CARLSBAD — For the past 24 years, Swami’s Surfing Association has hosted a surfing event for the blind as a way to give back to the community.
On June 3, the nonprofit was back at it at South Ponto Beach as dozens of blind people from across Southern California took to the waves, according to Swami’s Surfing Association President Marcelo Lobos.
The surfers were provided sighted counterparts during the event, which aims to encourage participants and help them gain confidence, have fun and enjoy the water.
“Larry Graft was the brainchild of it all,” Lobos said. “Larry had this great idea of taking blind people surfing and let them experience the movement of the ocean.”
The Swami’s Surfing Association works with other nonprofits to gather transportation, while it and its volunteers provide the surfboards.
For Gus Juarez it was time to get back on the waves. He lost his sight about seven years ago to diabetes, but prior to then he was an avid surfer.
Just the thought of getting back on the board was a motivating factor for Juarez. He said he plans to continue being active, much like when he was sighted.
“All my life I’ve been pretty active,” Juarez said. “I’m just getting back on that horse again. It’s a great thing what people do for us.”
But for those first-timers, life on the board is a different experience. First, most have never been in the ocean, so the movement of the water and force of the waves can be overwhelming.
Sharlene Ornelas, who participated in the first-ever event 24 years ago, said after a few runs, she settled into the groove. She found it calming and fun, and was able to feel the flow of the ocean.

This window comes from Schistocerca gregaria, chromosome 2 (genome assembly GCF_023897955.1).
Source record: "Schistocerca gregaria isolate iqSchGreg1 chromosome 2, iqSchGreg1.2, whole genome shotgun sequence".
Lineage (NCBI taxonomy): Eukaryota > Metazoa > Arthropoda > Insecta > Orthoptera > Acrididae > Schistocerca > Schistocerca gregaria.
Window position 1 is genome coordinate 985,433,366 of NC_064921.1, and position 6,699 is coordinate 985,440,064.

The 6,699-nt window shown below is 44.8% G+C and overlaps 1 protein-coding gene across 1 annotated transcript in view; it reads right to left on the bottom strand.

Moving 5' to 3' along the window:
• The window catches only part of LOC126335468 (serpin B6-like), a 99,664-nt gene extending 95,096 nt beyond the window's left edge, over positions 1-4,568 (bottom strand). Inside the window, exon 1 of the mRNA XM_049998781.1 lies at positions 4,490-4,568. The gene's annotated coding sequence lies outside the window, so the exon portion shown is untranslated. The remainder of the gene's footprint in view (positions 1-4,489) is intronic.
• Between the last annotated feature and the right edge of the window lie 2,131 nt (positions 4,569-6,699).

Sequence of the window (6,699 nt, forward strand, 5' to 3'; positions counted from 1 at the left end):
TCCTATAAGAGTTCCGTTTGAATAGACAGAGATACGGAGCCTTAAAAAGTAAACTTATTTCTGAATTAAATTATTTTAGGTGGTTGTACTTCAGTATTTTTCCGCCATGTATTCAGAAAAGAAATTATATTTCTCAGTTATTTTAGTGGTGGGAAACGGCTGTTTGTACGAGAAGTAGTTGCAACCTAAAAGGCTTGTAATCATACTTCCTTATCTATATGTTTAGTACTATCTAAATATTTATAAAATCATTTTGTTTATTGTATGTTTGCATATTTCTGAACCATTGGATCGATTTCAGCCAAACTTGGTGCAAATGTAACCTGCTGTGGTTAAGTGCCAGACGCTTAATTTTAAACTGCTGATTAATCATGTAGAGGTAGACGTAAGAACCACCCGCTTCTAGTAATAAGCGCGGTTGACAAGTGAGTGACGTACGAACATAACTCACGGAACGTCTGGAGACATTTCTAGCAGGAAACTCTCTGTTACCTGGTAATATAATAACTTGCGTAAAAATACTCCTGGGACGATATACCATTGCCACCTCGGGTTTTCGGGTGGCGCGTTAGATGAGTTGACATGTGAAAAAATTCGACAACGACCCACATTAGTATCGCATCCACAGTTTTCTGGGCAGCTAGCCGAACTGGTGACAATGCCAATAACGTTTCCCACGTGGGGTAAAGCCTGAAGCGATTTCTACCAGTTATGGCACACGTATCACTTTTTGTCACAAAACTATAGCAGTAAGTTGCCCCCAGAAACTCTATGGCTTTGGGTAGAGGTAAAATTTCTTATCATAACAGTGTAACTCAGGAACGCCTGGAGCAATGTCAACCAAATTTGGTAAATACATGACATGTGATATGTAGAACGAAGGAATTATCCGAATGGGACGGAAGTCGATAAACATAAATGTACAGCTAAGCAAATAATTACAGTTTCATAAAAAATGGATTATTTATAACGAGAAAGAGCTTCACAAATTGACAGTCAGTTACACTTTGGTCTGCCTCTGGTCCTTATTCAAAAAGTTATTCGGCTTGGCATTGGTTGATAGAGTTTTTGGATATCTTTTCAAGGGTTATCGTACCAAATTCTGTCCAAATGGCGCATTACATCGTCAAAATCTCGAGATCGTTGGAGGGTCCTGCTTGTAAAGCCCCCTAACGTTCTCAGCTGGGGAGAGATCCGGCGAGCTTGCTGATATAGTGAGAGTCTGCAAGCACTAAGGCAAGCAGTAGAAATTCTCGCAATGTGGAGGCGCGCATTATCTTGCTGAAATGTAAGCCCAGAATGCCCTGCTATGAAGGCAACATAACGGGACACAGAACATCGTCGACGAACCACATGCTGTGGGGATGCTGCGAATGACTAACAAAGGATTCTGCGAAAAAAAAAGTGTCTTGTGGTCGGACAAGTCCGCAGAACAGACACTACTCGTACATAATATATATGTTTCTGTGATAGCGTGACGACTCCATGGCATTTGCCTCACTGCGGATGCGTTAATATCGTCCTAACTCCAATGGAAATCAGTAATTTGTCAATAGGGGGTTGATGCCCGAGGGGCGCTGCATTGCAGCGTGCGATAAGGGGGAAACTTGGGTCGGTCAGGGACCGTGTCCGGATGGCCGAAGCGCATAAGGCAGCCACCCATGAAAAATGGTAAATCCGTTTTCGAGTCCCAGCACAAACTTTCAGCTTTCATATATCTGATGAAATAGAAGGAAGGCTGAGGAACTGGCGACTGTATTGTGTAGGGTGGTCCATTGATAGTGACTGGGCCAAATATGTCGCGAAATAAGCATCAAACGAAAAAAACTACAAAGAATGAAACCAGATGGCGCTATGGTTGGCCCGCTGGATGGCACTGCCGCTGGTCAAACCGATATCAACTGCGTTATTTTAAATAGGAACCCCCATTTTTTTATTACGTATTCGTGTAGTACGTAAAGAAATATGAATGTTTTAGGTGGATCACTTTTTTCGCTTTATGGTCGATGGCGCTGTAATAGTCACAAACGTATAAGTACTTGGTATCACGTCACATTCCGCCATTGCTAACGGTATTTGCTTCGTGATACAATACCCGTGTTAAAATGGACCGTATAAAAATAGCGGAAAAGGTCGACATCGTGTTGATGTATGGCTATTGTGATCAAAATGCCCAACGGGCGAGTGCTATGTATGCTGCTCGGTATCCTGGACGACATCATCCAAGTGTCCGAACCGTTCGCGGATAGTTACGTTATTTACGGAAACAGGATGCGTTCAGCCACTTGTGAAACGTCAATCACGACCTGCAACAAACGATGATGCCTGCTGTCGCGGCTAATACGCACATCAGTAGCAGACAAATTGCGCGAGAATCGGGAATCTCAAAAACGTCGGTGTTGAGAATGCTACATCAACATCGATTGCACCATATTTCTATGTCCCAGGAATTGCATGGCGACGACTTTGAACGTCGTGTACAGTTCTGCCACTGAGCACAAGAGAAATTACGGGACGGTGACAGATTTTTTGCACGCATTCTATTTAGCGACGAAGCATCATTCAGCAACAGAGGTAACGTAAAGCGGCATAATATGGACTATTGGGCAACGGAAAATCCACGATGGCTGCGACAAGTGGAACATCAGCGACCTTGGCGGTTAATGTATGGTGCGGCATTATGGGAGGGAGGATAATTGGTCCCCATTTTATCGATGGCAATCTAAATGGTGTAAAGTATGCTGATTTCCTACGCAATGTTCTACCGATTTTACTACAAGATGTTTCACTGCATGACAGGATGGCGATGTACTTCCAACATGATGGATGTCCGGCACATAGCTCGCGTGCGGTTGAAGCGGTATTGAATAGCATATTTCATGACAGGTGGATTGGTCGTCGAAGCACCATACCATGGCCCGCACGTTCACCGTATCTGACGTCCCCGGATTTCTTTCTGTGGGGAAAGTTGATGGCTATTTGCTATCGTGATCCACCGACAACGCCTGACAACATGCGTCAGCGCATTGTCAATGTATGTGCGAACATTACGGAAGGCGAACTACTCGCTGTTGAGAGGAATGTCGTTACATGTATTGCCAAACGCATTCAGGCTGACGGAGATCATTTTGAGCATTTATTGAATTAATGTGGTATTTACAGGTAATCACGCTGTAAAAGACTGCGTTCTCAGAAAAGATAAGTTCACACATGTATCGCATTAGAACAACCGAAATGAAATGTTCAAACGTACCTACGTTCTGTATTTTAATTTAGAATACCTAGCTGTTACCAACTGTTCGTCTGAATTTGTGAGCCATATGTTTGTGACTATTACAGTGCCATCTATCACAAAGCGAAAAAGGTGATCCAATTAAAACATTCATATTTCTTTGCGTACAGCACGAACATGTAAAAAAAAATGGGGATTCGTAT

“I got involved in the beginning,” Ornelas said. “I love it. I feel the wave and I can tell what I need to do with the board. I love it when I get a real fast wave.”
Jennifer Finlann, meanwhile, participated in her second surfing event with Swami’s Surfing Association, her first was four years ago. She had lost her sight about one year previously during a surgery, so her first event she figured it would be a “cool thing to do.”
She warns people not to assume the blind can’t handle everyday life, or live an active lifestyle.
“We can do everything everybody else can do,” Finlann said. “It felt exhilarating and I felt empowered that I could do anything.”
The event provides food for all (even those who pass by) with music and, most importantly, a fun atmosphere. It was last year when Lobos realized just how important music’s role was in the event.
The sound of the tunes blasts toward the ocean acting as a beacon for the blind surfers. It gives them a reference point of where land is and where to go.
This year’s event had about 40 blind people attend with 150 volunteers including the Girl Scouts and Junior Lifeguards. Swami’s Surfing Association also recruits and forms partnerships with numerous businesses for food donations. The association works with four institutions to get the blind people to the beach.
“It’s just a day to show them (how to surf) and have fun,” Lobos said. “It’s just giving back. Give tenfold and you get tenfold back.”